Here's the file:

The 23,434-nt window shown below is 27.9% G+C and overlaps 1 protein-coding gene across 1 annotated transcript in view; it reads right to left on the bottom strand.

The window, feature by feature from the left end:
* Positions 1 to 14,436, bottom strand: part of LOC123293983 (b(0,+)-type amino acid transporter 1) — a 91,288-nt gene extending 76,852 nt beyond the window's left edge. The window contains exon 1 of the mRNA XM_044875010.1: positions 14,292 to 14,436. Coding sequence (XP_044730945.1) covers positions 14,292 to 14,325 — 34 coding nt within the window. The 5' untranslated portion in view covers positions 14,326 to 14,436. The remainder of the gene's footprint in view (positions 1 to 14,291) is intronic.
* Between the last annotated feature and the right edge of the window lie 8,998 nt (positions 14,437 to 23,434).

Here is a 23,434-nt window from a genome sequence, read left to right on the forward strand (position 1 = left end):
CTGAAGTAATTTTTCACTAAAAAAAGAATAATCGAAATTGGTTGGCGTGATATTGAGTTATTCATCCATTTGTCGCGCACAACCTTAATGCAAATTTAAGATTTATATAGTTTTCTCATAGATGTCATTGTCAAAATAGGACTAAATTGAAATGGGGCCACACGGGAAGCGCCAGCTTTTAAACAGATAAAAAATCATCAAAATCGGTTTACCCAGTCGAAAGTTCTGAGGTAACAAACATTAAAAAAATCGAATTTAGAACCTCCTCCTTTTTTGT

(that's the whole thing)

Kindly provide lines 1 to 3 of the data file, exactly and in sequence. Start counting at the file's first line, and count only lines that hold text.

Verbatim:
The 23,434-nt window shown below is 27.9% G+C and overlaps 1 protein-coding gene across 1 annotated transcript in view; it reads right to left on the bottom strand.

The window, feature by feature from the left end:
* Positions 1 to 14,436, bottom strand: part of LOC123293983 (b(0,+)-type amino acid transporter 1) — a 91,288-nt gene extending 76,852 nt beyond the window's left edge. The window contains exon 1 of the mRNA XM_044875010.1: positions 14,292 to 14,436. Coding sequence (XP_044730945.1) covers positions 14,292 to 14,325 — 34 coding nt within the window. The 5' untranslated portion in view covers positions 14,326 to 14,436. The remainder of the gene's footprint in view (positions 1 to 14,291) is intronic.